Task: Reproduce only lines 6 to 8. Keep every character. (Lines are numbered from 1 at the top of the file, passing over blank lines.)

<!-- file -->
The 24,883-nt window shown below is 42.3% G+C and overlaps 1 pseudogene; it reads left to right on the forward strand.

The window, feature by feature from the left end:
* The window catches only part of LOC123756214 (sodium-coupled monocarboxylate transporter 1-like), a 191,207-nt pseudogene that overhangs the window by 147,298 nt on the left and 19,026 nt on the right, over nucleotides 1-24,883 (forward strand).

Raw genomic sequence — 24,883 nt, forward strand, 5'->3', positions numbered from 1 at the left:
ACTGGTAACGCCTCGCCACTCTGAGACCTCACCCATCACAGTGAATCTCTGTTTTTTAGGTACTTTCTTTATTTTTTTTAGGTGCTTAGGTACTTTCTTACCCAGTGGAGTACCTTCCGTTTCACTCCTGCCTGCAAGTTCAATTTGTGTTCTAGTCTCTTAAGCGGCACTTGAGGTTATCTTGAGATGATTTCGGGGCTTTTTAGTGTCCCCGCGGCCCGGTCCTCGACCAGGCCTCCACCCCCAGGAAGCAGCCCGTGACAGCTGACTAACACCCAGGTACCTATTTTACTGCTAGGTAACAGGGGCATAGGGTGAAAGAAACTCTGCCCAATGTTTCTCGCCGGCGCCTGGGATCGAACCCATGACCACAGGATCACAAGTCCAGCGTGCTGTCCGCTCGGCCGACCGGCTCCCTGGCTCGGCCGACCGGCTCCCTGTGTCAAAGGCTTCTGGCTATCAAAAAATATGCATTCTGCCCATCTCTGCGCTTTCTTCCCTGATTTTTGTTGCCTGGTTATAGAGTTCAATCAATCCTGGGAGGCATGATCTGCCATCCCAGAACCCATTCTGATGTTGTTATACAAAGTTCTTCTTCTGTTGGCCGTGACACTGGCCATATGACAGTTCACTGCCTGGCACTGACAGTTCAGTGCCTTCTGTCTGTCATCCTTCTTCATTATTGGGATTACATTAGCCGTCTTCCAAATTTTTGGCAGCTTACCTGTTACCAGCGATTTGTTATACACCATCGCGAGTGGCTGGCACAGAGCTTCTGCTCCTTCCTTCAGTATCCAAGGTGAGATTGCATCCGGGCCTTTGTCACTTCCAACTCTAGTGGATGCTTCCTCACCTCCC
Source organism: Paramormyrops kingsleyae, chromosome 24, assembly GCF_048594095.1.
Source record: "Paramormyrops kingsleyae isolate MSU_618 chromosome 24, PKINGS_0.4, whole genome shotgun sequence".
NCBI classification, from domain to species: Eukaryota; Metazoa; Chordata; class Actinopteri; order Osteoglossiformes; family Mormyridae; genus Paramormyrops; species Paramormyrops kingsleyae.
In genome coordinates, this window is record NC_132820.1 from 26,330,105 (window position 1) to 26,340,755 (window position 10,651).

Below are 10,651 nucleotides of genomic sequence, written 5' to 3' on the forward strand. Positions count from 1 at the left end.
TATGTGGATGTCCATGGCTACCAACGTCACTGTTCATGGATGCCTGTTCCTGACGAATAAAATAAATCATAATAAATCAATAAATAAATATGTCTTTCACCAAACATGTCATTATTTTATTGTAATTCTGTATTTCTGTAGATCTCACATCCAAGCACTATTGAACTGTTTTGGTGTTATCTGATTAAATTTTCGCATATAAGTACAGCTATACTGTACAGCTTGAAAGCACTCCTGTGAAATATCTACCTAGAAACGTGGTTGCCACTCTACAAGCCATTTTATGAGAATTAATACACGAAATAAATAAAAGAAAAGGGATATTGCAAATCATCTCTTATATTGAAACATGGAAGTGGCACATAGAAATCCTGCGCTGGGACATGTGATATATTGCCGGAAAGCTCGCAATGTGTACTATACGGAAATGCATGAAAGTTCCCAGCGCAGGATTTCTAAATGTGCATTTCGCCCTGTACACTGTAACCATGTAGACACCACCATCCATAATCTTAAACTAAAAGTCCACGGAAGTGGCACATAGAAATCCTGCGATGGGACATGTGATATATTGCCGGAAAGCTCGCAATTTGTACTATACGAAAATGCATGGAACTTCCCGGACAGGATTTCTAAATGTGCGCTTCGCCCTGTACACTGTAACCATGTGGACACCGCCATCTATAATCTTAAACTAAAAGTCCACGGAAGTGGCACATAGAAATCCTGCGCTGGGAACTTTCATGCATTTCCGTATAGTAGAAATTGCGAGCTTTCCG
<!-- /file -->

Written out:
Source organism: Paramormyrops kingsleyae, chromosome 24, assembly GCF_048594095.1.
Source record: "Paramormyrops kingsleyae isolate MSU_618 chromosome 24, PKINGS_0.4, whole genome shotgun sequence".
NCBI classification, from domain to species: Eukaryota; Metazoa; Chordata; class Actinopteri; order Osteoglossiformes; family Mormyridae; genus Paramormyrops; species Paramormyrops kingsleyae.